Technology has brought big improvements in efficiency, significantly reducing fuel consumption and heating expenses. Count on seeing more positive changes in the future.
Avoid Expensive Conversion Costs
There are amazing advances taking place right now in the heating oil industry that have many people excited — except for those who are pushing so hard for the total electrification of homes, including the way you’re allowed to heat them.
Unfortunately, the fact that the heating oil industry is already moving toward achieving net-zero carbon emissions has been virtually ignored. But efforts by government officials to mitigate the impact of climate change have instead focused solely on supporting conversions to electric heat pumps. That’s an extremely expensive path to take, even with rebates being heavily promoted as an incentive to convert.
How expensive is it? Data from three heat pump conversion programs in the Northeast showed that homeowners would pay anywhere from $17,260 to $25,829 for a whole-house conversion to heat pumps.* We’re sure you will not be surprised when we tell you that a high-efficiency heating oil furnace would cost substantially less than this.
*Source: https://www.SmarterNYEnergy.org/wp-content/ uploads/pdf/Cost-of-Residendial-Air-Source-Heat-Pumps- Uglietto.pdf
Too Much, Too Soon
It should be obvious that rapid mass-scale conversions to heat pumps will put a tremendous new strain on our fragile electric grid, which is already prone to numerous power outages. Trying to phase out traditional fuels like heating oil, propane and natural gas puts all our carbon reduction eggs into one expensive, untested basket. It’s too much, too soon. This speeding heat pump train we may be forced to ride will undoubtedly raise the risk of rolling blackouts during periods of extreme cold or oppressive heat.
Concerns about Parts and Labor
In many states, there are not enough contractors with the skills to install heat pumps.* Just like any other heating or cooling system, the equipment you get is only as good as the contractor who installs it.
The lack of available replacement parts needed for heat pump repairs has raised further concerns. We mostly import heat pumps from overseas, yet a spokesman for Rewiring America, an electrification nonprofit group, recently described the U.S. heat pump supply chain as “not too bad,” but he added that “investment is needed…(to prevent) future complications, especially as the market grows.”**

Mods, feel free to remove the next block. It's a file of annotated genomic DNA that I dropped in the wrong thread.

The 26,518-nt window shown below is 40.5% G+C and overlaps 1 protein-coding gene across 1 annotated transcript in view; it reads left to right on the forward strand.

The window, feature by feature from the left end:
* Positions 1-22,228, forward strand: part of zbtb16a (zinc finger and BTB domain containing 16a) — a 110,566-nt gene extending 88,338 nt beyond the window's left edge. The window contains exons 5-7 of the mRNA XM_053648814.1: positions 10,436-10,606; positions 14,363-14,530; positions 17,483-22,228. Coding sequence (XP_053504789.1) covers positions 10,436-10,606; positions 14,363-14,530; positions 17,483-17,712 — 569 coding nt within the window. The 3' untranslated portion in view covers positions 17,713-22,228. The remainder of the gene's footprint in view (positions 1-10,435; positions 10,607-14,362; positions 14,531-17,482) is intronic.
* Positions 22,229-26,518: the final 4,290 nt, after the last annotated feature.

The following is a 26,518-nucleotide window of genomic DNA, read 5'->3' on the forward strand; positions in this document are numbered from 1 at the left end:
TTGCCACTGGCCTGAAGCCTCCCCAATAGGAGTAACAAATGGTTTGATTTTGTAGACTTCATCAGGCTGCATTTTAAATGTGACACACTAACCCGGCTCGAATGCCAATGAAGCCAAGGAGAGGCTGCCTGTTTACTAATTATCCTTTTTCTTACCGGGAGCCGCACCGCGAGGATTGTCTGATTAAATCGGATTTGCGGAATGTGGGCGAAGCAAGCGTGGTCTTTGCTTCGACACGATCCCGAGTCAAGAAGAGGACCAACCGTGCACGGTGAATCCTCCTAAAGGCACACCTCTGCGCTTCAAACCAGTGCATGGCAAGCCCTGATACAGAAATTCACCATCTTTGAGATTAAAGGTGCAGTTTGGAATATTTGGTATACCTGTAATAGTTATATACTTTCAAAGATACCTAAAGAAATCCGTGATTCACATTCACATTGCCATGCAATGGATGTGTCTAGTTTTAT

Sources: *https://Prospect.org/environment/2023-01-31-what-could-chill-heat-pumps/ **https://www.protocol.com/bulletins/heat-pumps-supply-labor-biden
Priceless Peace of Mind Service
You can always expect a fast and courteous response from us whenever you need help. We think that’s one of the most important differences between the big utility companies and local heating fuel companies like us.
Utilities have been conditioned to think more about numbers than people, in large part because they are monopolies that are more focused on financial and operational aspects than on customer service. In this respect, they are the opposite of heating fuel companies that know your neighborhood — and know you. Think about it: who would you rather call when you have a heating emergency?
You Get More for Your Energy Dollar
Heating oil packs a wallop of heating energy, providing comfort and efficiency. For every gallon of oil burned, nearly 140,000 Btu’s of heat are produced. That’s the equivalent of about 70,000 60-watt light bulbs! And that’s why heating oil consumers get a whole lot more for their heating dollars than those who heat their homes with natural gas or heat pumps.
New technologies have dramatically increased the efficiency of heating with oil. Because of these advances, homeowners who heat with oil typically use 50% fewer gallons per year than in the 1970s — 700 gallons now vs. 1,400 gallons back then.*
*Source: National Oilheat Research Alliance.
Numbers That May Shock You
- A recent study concluded that policy-driven electrification would increase the average residential household energy-related costs by approximately 38% to 46%, resulting in an increase to the average affected residential household of between $750 and $910 per year.*
- Many U.S. states propose an energy transition similar to Germany, whose citizens now pay about 300% more for electricity on average than U.S. customers.**
- Only 12% of U.S. power comes from solar and wind, which cannot be dispatched when needed or expanded without further degrading grid reliability.**
- Electrification advocates argue grid-scale storage is the solution, powered by 100% wind and solar. This will require at least double the amount of today’s installed generating capacity.**
- A large percentage of U.S. electricity is still sourced from natural gas, which is primarily composed of methane, a potent greenhouse gas.*** *Implications of Policy-Driven Residential Electrification.
**Testimony of energy expert Mark P. Mills at the U.S. House Select Committee on the Climate Crisis, 2/15/22.
***U.S. Energy Information Administration ****MyBioheat.com